Heritage Language Programs - Chinese

Chinese / Hockessin, DE

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Levels: Grades 9-12

Languages/Dialects taught: Chinese (Mandarin)

Program name: Chinese School of Delaware

Address: P.O. Box 849
Hockessin, DE 19707

Contact: Tommy Lu / Vice Principal

Email: lu@dtcc.edu

Telephone: (302) 573-5475

Fax: (302) 577-2548

Web: www.chineseschoolde.org

Purposes and goals of the program:
• Maintain heritage
• Provide opportunities to learn Chinese language and culture
• Provide facilities and an environment for second generation families and adopting families
• Provide an environment for students of similar age groups to get together regularly to prevent identity crisis
• Provide support for the community about culture and language

Type of program
• Chinese language program
• Content-based
• Exploratory
• Saturday academy

The program was founded in 1971 by a group of Chinese immigrants.

Parents' expectations for the program: to be able to do minimum listening, reading, speaking, and writing in Chinese and to be aware of the important Chinese cultures.

Staff expectations for the program: to be able to provide a stable learning environment for our students and some assistance to the community


• Second generation immigrants: 70%
• Third generation immigrants: 10%
• Children of interethnic marriages: 10%
• Children of interethnic adoption: 5%
• Non-ethnic background: 5%

Countries of origin:
• Taiwan
• Republic of China (ROC)
• United States
• Malaysia

Total student enrollment: 106

The program identifies heritage speakers of Chinese by registration and teacher’s evaluation. The majority of students are placed by teacher's evaluation and a small portion by parent's input.

Percentage of students who complete the program: 90%
Percentage of students who continue to study the heritage language after completing the program: 85% (estimate)

Possible reasons for students to withdraw from the program:
• Too many weekend activities
• Lack of interest

Students' attitudes toward the language varieties they speak: medium to high levels of interest in learning the language.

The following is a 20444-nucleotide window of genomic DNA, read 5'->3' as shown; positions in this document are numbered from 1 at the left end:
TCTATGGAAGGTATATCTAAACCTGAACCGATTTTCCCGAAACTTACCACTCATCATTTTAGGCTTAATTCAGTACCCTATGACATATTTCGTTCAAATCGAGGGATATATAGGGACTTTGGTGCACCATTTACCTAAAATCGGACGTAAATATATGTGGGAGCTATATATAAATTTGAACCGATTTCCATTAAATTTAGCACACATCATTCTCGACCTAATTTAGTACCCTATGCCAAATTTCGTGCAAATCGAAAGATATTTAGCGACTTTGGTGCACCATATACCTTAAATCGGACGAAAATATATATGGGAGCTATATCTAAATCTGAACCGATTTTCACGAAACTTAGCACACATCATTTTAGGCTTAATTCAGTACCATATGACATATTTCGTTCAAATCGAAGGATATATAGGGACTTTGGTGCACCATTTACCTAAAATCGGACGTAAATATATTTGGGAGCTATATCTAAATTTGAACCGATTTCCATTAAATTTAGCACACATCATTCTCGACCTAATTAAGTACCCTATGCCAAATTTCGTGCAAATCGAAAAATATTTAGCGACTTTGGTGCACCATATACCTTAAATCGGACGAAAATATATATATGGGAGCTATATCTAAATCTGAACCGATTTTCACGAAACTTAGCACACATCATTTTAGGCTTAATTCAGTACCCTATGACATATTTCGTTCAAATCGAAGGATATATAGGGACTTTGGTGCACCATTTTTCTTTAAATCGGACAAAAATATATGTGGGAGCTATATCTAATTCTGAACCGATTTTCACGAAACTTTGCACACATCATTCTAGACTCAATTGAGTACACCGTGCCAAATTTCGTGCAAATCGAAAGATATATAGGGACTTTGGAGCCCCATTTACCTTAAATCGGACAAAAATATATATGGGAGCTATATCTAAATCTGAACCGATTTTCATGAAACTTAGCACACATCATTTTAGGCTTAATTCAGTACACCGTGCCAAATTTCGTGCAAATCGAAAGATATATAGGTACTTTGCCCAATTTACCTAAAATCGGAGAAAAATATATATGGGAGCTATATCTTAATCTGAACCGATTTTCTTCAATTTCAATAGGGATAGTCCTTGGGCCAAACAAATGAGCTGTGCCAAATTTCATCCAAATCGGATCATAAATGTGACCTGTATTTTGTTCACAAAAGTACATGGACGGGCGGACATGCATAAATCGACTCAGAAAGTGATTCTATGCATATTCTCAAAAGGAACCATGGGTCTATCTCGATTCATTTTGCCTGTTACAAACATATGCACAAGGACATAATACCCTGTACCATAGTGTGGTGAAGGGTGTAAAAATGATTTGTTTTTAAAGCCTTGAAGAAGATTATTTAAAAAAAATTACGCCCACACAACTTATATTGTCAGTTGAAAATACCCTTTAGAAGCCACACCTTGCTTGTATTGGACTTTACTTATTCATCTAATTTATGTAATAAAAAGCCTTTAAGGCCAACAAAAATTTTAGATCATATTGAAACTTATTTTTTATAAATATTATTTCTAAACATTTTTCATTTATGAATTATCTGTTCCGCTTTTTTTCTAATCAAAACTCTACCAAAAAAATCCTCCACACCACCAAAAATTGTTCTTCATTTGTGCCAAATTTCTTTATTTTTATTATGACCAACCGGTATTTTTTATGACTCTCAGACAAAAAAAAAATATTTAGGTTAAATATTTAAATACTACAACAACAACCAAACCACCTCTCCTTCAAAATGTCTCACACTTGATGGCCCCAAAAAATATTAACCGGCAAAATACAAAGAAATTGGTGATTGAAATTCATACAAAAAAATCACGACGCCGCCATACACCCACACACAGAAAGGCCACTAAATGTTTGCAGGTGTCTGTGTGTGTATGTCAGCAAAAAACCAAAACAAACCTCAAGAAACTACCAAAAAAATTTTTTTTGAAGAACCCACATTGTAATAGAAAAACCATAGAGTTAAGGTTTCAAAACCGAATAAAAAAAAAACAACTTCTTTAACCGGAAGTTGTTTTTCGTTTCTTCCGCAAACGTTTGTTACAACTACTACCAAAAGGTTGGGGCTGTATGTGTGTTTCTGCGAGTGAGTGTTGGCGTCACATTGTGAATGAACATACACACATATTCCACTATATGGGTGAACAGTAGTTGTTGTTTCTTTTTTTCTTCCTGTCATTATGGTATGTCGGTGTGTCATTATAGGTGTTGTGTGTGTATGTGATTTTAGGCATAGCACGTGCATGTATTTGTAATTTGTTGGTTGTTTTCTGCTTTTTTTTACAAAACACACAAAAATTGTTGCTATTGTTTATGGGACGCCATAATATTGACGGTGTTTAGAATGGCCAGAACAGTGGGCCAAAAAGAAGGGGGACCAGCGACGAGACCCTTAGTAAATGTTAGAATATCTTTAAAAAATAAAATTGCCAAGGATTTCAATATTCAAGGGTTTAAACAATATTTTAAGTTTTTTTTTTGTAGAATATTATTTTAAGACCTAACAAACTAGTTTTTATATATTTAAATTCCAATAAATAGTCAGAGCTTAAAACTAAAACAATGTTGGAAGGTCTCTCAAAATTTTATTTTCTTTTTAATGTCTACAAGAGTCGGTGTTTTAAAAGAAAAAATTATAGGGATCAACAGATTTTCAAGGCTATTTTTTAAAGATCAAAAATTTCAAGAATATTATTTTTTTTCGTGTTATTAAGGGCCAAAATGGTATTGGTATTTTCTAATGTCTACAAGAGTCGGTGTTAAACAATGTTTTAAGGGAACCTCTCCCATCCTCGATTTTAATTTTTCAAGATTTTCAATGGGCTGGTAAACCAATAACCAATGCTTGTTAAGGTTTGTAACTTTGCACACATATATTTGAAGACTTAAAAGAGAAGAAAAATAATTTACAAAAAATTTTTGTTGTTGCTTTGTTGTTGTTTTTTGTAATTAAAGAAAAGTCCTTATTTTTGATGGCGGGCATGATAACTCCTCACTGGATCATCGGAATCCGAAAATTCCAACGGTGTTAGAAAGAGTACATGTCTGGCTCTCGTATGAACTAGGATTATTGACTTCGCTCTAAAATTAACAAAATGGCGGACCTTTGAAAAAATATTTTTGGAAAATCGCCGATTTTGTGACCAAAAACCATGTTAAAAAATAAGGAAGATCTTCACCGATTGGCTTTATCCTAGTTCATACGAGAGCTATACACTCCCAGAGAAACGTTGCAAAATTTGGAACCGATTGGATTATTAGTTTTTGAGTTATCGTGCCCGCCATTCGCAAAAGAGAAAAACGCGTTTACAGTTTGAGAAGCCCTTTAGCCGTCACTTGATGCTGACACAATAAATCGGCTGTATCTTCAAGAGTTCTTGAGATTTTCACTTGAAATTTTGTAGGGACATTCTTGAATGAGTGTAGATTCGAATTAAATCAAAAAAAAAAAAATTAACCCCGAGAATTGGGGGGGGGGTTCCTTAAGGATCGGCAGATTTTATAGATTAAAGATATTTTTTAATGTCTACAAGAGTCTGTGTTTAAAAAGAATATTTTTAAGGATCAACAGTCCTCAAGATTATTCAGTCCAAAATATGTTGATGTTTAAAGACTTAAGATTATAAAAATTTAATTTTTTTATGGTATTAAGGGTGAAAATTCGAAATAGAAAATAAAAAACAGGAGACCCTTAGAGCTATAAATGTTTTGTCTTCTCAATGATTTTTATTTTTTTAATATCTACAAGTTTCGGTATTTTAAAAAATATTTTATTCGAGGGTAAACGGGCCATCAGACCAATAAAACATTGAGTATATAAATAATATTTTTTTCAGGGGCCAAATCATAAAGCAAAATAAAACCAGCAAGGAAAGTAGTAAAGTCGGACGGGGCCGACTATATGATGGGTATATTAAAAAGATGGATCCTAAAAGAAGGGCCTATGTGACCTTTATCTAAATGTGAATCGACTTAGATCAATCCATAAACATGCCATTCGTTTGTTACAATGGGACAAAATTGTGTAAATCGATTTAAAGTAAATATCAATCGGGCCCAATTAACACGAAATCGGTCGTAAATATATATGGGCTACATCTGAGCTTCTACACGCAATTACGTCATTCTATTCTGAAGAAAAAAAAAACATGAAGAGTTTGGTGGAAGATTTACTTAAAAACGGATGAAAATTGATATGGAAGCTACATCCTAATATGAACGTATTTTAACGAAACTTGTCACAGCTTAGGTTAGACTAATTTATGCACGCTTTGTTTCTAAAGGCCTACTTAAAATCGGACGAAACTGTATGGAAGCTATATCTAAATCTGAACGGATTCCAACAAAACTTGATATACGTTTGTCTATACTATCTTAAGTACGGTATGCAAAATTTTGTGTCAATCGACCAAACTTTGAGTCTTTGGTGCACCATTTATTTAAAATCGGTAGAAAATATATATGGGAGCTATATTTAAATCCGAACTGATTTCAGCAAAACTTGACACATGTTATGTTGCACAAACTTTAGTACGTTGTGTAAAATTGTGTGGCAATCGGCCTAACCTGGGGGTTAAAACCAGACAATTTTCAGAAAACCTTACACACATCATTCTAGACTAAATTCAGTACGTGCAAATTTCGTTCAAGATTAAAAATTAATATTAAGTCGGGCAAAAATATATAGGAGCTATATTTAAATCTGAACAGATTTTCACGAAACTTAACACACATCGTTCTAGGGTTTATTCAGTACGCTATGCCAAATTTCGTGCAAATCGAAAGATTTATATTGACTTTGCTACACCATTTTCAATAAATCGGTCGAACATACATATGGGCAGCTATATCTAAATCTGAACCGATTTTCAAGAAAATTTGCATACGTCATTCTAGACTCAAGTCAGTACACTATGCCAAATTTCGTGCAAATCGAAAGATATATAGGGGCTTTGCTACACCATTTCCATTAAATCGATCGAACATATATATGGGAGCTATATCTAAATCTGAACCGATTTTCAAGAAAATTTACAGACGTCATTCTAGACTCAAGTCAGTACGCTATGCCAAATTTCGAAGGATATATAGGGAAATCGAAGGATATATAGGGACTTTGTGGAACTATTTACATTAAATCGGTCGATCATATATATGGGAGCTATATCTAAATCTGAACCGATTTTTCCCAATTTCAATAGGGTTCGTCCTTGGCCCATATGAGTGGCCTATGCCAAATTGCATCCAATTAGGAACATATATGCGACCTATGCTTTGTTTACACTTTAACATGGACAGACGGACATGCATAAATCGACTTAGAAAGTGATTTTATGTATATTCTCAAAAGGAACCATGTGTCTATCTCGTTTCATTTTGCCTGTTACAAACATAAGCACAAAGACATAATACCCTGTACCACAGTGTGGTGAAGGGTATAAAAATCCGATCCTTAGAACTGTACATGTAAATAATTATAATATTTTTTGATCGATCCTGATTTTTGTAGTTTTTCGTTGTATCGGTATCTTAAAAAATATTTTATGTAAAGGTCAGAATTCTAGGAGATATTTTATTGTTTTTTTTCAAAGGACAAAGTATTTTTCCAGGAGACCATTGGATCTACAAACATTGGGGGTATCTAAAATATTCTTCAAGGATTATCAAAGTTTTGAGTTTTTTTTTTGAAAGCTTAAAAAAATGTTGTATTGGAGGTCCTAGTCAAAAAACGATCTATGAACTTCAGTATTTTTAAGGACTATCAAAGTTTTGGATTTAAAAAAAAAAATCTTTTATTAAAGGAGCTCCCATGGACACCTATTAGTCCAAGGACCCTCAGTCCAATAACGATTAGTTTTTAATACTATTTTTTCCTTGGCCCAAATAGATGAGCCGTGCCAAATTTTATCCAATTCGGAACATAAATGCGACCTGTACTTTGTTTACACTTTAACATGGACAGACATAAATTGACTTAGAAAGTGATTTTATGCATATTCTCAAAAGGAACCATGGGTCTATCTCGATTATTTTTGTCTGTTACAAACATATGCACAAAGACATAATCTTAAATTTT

Instructors and Staff

Number of staff in program: 16

Languages in which staff are proficient: Chinese (Mandarin)

• High credentials
• BA , varied credentials
• MA, varied credentials
• Doctorate: varies

Professional development opportunities for teachers:
• Heritage school system seminars, workshops, teacher training programs
• Local university or college professional development programs
• Web-based training programs by OCAC (Overseas Chinese Affairs Commission, Taiwan, ROC)

Professional development opportunities that teachers need:
• Classroom management
• Innovative teaching style.
• Assessment
• Understanding how to apply for teacher certification

Hours of instruction per week: 2.5 hours
Students are grouped from Pre-K to 10th grade

Heritage skills
Listening, speaking, reading, writing and translation.

Levels of language proficiency students reach by the end of the program:
• Intermediate (level II)

Culture taught
• Geography
• History
• Festivals
• Customs
• Traditions/beliefs
• Folktales
• Arts and crafts
• Dances
• Songs
• Rhymes
• Social and cultural norms
• Cultural appropriateness
• Literature

Methodologies and instructional strategies used in the program:
• Traditional classroom style
• Utilize videos and audios
• Culture events

Textbook used: New version of Chinese textbook by OCAC (Overseas Chinese Affairs Commission, Taiwan, ROC)

Other materials used for instruction: videos, audios, posters, flash cards, computers, Internet, and maps

Technology used in the program: low usage

Kinds of assessment:
• Mid-term tests
• Final exams
• Teacher's observations

Our students continue their study at various universities and colleges. The program develops connections with universities and parents by promoting parent involvement in the parent co-op program and in providing financial support . The school also has local and state government financial support as well as home government financial support, tuition, and help from the local community.

Financial support is solicited by
• Principal
• School board

Other kinds of assistance the program would like to receive from other entities:
• Financial support for improving culture activities
• More communication with second generation families, adopt families, and non-Chinese speaking families about their needs.
• Teacher training
• Administration/management training and funding
• How to write grants and proposals to obtain resources

The program does not grant credits upon completion.

The program monitors students' academic achievement in school with:
• Speech contest
• Poster contest
• Chinese brush painting contest
• Program performances such as Chinese New Year

Examples of challenges that the program has experienced:
• Limited funding
• Reduced enrollment due to decreased first generation immigrants in the area
• Shortage of qualified teachers
• Reduced parents' interest in getting involved
• "Fighting" between different pronunciation systems and "traditional" and “simplified" characters

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